Canadian conglomerate strikes major media merger


Bell Canada holds 15% of key multimedia Canadian group CTV, worth $200M. It has a deal to acquire the remaining 85% for $1.3B, and with assumed debt added in, the total value of the deal balloons to $3.2B. The deal will bring CTV’s more conventional media powerhouse together with Bell’s forward-moving media platforms.

Bell President/CEO George Cope explained his company’s thinking. He said, “Acquiring CTV’s range of premier video content enhances Bell’s execution of our strategic imperatives by leveraging our significant broadband network investments, accelerating Bell’s video growth across all three screens – mobile, online and TV – and achieving a competitive cost structure. 100% ownership of CTV enables Bell to maximize strategic and operating synergies with CTV, including the efficiency of our content and advertising spend. Our industry is changing rapidly. Increasing vertical integration across the communications landscape, ongoing technological advancement and key regulatory developments introduce new opportunities with the ownership of high-demand content by Bell. Our acquisition of CTV more than levels the playing field in our increasingly competitive industry.”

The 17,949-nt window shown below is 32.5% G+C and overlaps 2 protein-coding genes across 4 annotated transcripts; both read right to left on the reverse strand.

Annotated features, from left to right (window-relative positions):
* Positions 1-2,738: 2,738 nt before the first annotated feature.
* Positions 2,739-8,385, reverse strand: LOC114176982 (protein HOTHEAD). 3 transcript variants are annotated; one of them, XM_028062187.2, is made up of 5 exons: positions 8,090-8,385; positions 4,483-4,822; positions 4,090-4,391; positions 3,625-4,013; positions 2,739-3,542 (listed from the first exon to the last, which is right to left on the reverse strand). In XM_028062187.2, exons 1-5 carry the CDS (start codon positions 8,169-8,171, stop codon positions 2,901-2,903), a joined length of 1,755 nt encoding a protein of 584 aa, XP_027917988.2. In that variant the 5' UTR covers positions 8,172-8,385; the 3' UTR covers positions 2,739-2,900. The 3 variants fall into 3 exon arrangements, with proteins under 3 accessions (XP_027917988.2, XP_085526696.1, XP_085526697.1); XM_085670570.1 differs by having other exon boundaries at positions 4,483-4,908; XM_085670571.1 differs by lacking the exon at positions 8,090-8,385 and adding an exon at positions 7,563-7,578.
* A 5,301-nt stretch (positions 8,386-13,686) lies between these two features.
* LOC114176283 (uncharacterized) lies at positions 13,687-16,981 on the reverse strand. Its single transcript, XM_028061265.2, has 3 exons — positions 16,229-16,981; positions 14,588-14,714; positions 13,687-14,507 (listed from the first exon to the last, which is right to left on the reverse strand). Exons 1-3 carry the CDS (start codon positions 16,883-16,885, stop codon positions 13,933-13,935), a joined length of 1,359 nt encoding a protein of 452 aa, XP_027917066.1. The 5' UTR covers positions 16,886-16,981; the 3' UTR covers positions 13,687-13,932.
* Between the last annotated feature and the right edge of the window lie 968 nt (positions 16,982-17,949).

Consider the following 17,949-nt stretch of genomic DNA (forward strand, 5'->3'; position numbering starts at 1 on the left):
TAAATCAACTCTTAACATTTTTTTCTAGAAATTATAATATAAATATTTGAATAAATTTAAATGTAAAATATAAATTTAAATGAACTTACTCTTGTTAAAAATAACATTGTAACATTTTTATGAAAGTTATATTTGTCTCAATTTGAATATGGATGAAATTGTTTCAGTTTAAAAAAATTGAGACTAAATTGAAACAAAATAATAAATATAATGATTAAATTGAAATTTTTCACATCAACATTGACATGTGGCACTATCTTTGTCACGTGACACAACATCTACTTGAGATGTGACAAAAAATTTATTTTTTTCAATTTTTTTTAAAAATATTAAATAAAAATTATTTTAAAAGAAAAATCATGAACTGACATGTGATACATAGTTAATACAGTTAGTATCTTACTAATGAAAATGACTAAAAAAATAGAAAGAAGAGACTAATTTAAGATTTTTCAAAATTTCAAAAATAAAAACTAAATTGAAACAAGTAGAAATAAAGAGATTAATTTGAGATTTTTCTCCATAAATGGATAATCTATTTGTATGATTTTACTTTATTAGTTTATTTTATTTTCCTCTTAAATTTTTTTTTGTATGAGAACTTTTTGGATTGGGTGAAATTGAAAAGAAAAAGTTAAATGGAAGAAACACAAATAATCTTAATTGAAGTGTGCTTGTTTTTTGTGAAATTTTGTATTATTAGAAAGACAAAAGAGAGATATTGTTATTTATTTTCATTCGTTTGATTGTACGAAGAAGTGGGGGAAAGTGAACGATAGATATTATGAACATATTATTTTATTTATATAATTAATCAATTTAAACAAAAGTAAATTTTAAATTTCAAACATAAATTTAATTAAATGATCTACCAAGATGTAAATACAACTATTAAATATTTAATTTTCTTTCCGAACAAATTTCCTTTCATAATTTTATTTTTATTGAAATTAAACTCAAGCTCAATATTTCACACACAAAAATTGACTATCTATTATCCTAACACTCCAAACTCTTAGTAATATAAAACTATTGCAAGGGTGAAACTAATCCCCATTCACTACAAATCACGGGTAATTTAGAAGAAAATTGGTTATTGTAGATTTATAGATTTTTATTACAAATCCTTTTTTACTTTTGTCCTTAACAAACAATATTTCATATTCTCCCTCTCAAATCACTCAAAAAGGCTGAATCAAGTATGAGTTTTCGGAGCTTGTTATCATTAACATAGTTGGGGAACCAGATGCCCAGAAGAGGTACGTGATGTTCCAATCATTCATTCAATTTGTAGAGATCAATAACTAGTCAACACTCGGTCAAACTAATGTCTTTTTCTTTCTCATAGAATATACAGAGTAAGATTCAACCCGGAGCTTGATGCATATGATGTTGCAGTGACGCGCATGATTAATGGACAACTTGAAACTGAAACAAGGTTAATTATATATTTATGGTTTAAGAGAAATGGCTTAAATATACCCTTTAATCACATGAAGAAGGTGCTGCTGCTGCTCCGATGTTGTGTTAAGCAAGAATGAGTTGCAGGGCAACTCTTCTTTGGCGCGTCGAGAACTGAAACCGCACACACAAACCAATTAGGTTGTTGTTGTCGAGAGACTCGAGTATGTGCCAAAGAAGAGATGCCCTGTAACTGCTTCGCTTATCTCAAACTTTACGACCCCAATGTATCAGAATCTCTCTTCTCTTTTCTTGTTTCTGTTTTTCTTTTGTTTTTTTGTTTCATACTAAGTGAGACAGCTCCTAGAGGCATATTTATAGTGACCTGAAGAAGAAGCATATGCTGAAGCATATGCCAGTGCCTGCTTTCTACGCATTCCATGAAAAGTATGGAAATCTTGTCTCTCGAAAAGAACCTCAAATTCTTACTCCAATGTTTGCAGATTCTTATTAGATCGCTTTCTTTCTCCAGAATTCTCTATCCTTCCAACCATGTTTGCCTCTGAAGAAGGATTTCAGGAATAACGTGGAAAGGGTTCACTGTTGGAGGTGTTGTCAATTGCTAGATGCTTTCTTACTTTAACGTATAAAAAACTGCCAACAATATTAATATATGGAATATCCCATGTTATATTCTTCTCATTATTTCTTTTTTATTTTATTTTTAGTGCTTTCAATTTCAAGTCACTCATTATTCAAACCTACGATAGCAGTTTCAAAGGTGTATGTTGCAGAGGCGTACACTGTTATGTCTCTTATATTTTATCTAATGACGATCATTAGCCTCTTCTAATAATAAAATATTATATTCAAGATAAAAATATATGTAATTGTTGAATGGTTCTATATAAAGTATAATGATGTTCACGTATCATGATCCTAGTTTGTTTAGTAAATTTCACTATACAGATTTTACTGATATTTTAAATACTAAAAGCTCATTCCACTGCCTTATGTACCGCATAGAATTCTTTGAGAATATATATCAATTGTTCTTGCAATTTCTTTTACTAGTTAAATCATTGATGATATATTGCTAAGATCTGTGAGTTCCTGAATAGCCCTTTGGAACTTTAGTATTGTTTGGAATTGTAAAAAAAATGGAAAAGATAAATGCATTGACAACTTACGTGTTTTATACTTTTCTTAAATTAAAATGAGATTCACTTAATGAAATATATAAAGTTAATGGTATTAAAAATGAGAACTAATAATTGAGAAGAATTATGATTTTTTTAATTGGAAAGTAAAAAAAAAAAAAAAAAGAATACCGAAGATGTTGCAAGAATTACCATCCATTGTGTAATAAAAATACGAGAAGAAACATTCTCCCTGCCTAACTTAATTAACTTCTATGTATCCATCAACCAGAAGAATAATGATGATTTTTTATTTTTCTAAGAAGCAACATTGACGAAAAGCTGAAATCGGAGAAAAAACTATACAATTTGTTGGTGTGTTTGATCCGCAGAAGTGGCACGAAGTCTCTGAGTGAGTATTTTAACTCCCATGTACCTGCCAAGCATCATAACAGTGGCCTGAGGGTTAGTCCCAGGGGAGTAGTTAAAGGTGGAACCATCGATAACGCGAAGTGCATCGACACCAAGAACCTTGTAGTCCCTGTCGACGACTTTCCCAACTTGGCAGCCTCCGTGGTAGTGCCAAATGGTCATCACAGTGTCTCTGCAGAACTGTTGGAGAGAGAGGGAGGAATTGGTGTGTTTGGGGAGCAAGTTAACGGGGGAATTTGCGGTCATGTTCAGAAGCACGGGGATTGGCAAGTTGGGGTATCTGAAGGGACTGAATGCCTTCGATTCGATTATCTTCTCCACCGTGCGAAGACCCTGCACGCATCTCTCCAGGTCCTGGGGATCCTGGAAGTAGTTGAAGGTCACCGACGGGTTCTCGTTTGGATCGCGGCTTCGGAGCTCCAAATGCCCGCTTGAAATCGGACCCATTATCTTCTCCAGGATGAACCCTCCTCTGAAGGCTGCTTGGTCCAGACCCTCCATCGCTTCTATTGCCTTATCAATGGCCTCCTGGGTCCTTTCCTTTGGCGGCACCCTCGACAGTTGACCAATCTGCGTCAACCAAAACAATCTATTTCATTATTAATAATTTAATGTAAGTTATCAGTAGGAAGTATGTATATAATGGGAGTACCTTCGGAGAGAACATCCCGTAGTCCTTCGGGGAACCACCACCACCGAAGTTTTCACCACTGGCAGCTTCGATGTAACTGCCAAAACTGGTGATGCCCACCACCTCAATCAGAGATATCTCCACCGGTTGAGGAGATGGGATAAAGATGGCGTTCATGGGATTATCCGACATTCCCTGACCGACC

CTV has in its portfolio 27 television stations and numerous “specialty” and online channels. It also owns and operates CHUM radio, with 34 stations spread throughout Canada.

The sellers providing Bell with the 85% stake in CTV include The Woodbridge Company Limited, the Toronto-based holding company of the Thomson family; Ontario Teachers Pension Plan; and Torstar Corporation.
The transaction is subject to approval from the Canadian Radio-television and Telecommunications Commission (CRTC) and the Competition Bureau. The companies are looking to close the deal by the middle of 2011.

Looking at the deal, the Toronto Star said a key was bringing CTV’s content to Bell’s online and mobile distribution platforms. And the newspaper raised the specter of Bell playing content access games with competitors such as cable giant Rogers Communications.

RBR-TVBR observation: Bell’s CEO says the acquisition “more than levels the playing field…” Others might wonder if it will “more than level” the competition. It will be interesting to see how Canada’s regulatory bodies look upon this major move toward vertical integration, particularly in the executive suites at Comcast and NBCU.